Dan Evans has flirted with grand deeds in New York before and, after beating the out-of-sorts Frenchman, Lucas Pouille, in four sets on Thursday, he enters the third round of the US Open with a renewed sense of purpose.
He has always had the talent. This summer he has had the results, winning half a million dollars and 13 matches on the Tour. At 29 he also has the battle-hardened maturity to take his sport seriously and the prize for his endeavours over three hours and 10 minutes under a beating sun on Court 12 to win a rain-delayed encounter 6-4, 6-3, 6-7 (4), 6-4, is a match against his new best friend, Roger Federer, on Friday – an opportunity he blew at Flushing Meadows on his second visit in 2013.
That season, when off-court turmoil was as likely to unseat him as a forehand, Evans played quite brilliantly after coming through qualifying. He beat Kei Nishikori and a still-dangerous Bernard Tomic before coming desperately close to getting past the experienced Tommy Robredo, who was making an impressive comeback. Robredo had a far bigger win in the next round: over Federer. That could have been Evans’s “night in the Garden”.
Similarly, in 2016 Evans found form at the right time but did not cash in. After beating Rajeev Ram and Alexander Zverev (before the German prodigy properly began his climb up the rankings), he had the world No 3 Stan Wawrinka at his mercy when he mis-hit a smash at match point in the fourth-set tie-break. He then failed to hold off the Swiss in the fifth set and Wawrinka went on to beat Novak Djokovic in the final.
So the mountain is not always as high as it looks. When Evans played Federer for the second time in the second round of the Australian Open this year, he took him to two tie-breaks in a high-grade three-set match.
Whether it was that showing or Federer’s curiosity about this one-time tearaway and his expansive, intelligent game that brought them together is uncertain, but theirs is one of the most interesting friendships on the tour, strengthened by a recent training stint they had in Switzerland.
As Federer said after beating Damir Dzumhur in four sets under the Arthur Ashe roof on the rain-wrecked Wednesday, “I know Danny well. He came to Switzerland to train with me. He plays really well on the fast courts. I’ll be ready. Happy to be in the third round.”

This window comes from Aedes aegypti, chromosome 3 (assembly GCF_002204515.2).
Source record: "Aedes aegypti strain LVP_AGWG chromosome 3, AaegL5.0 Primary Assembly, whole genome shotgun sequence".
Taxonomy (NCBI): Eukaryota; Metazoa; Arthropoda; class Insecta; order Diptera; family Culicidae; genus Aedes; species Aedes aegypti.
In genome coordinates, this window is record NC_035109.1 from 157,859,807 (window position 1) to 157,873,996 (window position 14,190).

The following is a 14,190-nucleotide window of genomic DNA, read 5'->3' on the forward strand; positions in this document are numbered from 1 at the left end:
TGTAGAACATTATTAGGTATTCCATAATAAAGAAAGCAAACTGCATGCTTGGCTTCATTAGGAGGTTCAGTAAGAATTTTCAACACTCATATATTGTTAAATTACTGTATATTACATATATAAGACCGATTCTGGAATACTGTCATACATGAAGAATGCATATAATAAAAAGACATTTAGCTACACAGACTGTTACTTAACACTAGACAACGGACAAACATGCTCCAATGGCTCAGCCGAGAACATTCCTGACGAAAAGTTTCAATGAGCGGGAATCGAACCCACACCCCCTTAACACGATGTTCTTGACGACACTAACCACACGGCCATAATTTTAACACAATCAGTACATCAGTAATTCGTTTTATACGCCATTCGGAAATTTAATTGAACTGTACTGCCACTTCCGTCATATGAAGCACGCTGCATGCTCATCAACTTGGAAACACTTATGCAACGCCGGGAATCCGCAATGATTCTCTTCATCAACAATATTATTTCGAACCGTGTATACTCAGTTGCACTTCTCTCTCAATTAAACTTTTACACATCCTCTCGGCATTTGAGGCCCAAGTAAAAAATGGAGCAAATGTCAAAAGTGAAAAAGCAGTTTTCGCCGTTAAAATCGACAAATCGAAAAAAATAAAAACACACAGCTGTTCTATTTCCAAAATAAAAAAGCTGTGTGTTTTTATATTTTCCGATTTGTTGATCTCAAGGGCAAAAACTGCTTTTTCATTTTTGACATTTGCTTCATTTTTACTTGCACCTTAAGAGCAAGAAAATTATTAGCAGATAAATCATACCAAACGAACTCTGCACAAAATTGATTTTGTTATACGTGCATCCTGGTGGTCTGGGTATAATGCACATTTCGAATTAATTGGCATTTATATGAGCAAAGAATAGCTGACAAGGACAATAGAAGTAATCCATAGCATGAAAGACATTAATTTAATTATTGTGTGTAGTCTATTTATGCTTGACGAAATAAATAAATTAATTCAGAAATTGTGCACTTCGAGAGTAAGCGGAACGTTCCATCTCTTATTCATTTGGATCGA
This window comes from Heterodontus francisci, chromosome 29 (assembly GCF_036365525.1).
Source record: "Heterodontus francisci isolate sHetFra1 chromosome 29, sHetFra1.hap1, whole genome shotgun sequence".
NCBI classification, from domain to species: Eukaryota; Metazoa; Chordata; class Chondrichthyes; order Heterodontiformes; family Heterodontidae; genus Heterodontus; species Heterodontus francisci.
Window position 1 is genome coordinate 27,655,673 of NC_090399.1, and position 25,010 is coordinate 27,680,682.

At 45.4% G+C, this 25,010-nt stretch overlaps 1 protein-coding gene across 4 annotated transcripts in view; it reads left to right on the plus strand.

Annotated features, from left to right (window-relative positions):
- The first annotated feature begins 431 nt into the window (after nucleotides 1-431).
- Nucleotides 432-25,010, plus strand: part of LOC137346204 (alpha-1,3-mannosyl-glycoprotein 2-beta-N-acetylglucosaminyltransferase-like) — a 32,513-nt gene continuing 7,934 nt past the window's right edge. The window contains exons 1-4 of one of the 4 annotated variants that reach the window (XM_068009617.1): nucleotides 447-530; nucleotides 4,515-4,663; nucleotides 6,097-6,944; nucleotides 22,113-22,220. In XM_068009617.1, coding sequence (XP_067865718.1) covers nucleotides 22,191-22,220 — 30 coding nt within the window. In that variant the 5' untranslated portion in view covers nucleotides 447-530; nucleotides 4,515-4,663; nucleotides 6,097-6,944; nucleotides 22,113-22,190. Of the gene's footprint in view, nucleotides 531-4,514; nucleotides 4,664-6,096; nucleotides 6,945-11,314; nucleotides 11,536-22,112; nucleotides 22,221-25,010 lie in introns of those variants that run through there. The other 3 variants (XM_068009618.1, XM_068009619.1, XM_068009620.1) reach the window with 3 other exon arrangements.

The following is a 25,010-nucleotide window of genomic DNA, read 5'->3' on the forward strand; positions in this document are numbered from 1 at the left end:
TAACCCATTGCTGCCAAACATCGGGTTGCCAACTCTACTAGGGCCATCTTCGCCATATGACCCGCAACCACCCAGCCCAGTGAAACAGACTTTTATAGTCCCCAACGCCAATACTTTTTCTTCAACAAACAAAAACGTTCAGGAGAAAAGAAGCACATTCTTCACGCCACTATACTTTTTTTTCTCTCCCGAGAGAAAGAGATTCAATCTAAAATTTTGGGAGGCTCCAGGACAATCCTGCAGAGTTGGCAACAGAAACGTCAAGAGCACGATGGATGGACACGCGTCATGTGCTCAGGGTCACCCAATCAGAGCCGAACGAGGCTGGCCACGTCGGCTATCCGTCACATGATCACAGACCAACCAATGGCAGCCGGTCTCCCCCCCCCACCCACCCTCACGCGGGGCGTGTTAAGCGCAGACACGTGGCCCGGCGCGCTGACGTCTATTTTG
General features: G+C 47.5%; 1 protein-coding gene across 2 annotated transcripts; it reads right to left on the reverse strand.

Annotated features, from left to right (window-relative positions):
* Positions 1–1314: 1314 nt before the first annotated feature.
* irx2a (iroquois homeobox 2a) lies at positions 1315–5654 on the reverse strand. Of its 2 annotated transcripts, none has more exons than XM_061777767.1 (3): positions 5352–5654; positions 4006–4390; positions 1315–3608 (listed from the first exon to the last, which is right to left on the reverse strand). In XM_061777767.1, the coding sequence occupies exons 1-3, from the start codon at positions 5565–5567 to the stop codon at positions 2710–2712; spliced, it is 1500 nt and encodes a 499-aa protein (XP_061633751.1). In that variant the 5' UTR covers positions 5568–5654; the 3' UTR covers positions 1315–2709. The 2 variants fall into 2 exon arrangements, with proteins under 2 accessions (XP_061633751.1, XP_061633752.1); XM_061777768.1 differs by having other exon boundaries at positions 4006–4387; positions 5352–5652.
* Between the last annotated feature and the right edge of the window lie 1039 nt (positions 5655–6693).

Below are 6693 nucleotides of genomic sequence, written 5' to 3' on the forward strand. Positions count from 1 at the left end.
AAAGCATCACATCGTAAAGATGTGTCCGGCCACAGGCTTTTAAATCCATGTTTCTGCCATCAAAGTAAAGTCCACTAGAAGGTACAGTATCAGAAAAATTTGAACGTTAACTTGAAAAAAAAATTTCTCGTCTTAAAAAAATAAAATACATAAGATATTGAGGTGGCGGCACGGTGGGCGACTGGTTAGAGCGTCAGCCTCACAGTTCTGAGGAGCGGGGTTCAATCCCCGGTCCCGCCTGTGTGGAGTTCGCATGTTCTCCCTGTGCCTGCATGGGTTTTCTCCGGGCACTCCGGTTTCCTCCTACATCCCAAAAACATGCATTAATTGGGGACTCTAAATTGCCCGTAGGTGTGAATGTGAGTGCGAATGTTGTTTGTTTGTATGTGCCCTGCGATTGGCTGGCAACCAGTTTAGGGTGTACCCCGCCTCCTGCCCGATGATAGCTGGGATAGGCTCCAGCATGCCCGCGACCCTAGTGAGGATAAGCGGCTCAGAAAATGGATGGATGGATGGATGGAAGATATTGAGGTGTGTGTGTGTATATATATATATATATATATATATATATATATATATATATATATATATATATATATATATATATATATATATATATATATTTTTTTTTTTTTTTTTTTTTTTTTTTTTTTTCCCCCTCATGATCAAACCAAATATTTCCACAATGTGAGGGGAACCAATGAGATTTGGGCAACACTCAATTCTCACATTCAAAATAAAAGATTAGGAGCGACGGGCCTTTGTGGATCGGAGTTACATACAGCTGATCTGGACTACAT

“We talked about everything, really,” Evans said of their three days together. “He was pretty open about life, what he does. Just open, normal chat. I didn’t ask him about my game, or anything like that because, as we see it, you’re not meant to play him [normally]. But I am tomorrow, so I have to go about my business and hopefully beat him.
“I have to think I can beat him otherwise there is no point going on court. I think I have got over ‘it’s Roger and he’s impossible to beat’. I have more belief going on to court.”
Pouille, too, has trained occasionally with Federer, at his winter base in Dubai, but there was no dividend evident from that experience for most of this match, as his unforced error count grew alarmingly to 81 – and on both wings. Everywhere Evans looked for a weakness, he found one, as Pouille’s backhand and forehand competed for awfulness.
All was going so well for Evans until, leading by two sets and a break with the locker room beckoning, he missed a volley to go 5-2 up on his serve in the third. This gave slim hope to an opponent who was playing woefully and broke and held to serve for the set. But his wretched form struck him down again and he dumped a regulation forehand to hand Evans parity.
If nerves or the shock of a surprise opportunity had consumed him six years against Robredo and then in the 2016 match against Wawrinka, he was faced with a similar if lesser challenge in sight of the finish line against Pouille. The enigmatic Frenchman forced two deuce points and the result was very much up in the air.
Evans, who dropped to his knees, exhausted, at the end of a long 11th game in which he had to do a lot of running to get to 6-5, could not crack the fragile Pouille serve (which was registering at a poor 45%) to avoid the tie-break, where their season’s returns were similar: 9-5 for Evans, 13-9 for Pouille.
However, Evans blew a 3-0 lead in the tie-break, handed Pouille five points in a row and could do no more than offer a limp backhand to his final, winning serve, which propelled them into a fourth set of a match the British No 3 could so easily have won half an hour earlier.
He broke at the start of the fourth frame and was looking good again, until he returned the favour and found himself under more pressure before holding grimly for 4-4. A couple of calamitous shot choices cost Pouille his serve in the ninth game and Evans served for the match, finishing the job with two match points to spare when he forced a long lob from his weary opponent.